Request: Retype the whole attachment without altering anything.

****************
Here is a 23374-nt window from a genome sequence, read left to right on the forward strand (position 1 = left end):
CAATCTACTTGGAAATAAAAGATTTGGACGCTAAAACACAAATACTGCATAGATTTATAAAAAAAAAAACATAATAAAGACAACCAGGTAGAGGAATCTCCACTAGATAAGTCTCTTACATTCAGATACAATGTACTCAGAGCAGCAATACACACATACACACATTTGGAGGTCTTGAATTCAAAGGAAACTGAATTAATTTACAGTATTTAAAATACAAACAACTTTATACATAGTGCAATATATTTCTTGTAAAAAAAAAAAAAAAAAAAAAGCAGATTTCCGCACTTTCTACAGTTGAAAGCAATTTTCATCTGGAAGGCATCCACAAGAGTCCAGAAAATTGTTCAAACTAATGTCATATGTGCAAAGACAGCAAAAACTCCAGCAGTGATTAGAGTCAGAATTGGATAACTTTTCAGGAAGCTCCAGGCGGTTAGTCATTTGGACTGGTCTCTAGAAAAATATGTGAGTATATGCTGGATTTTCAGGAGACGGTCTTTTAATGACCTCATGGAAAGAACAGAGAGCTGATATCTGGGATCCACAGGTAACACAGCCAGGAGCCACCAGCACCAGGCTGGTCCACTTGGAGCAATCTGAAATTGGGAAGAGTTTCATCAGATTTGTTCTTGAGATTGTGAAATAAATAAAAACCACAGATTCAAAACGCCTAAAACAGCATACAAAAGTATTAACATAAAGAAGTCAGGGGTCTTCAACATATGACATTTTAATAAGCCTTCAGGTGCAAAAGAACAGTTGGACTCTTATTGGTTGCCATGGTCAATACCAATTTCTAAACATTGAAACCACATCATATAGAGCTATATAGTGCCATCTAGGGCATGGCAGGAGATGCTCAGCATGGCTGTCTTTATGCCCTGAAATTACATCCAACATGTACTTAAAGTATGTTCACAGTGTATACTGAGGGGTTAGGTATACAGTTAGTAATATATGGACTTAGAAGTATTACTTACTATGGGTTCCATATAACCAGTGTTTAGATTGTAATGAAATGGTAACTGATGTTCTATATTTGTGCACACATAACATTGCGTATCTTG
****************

Here is a 23374-nt window from a genome sequence, read left to right on the forward strand (position 1 = left end):
CAATCTACTTGGAAATAAAAGATTTGGACGCTAAAACACAAATACTGCATAGATTTATAAAAAAAAAAACATAATAAAGACAACCAGGTAGAGGAATCTCCACTAGATAAGTCTCTTACATTCAGATACAATGTACTCAGAGCAGCAATACACACATACACACATTTGGAGGTCTTGAATTCAAAGGAAACTGAATTAATTTACAGTATTTAAAATACAAACAACTTTATACATAGTGCAATATATTTCTTGTAAAAAAAAAAAAAAAAAAAAAGCAGATTTCCGCACTTTCTACAGTTGAAAGCAATTTTCATCTGGAAGGCATCCACAAGAGTCCAGAAAATTGTTCAAACTAATGTCATATGTGCAAAGACAGCAAAAACTCCAGCAGTGATTAGAGTCAGAATTGGATAACTTTTCAGGAAGCTCCAGGCGGTTAGTCATTTGGACTGGTCTCTAGAAAAATATGTGAGTATATGCTGGATTTTCAGGAGACGGTCTTTTAATGACCTCATGGAAAGAACAGAGAGCTGATATCTGGGATCCACAGGTAACACAGCCAGGAGCCACCAGCACCAGGCTGGTCCACTTGGAGCAATCTGAAATTGGGAAGAGTTTCATCAGATTTGTTCTTGAGATTGTGAAATAAATAAAAACCACAGATTCAAAACGCCTAAAACAGCATACAAAAGTATTAACATAAAGAAGTCAGGGGTCTTCAACATATGACATTTTAATAAGCCTTCAGGTGCAAAAGAACAGTTGGACTCTTATTGGTTGCCATGGTCAATACCAATTTCTAAACATTGAAACCACATCATATAGAGCTATATAGTGCCATCTAGGGCATGGCAGGAGATGCTCAGCATGGCTGTCTTTATGCCCTGAAATTACATCCAACATGTACTTAAAGTATGTTCACAGTGTATACTGAGGGGTTAGGTATACAGTTAGTAATATATGGACTTAGAAGTATTACTTACTATGGGTTCCATATAACCAGTGTTTAGATTGTAATGAAATGGTAACTGATGTTCTATATTTGTGCACACATAACATTGCGTATCTTG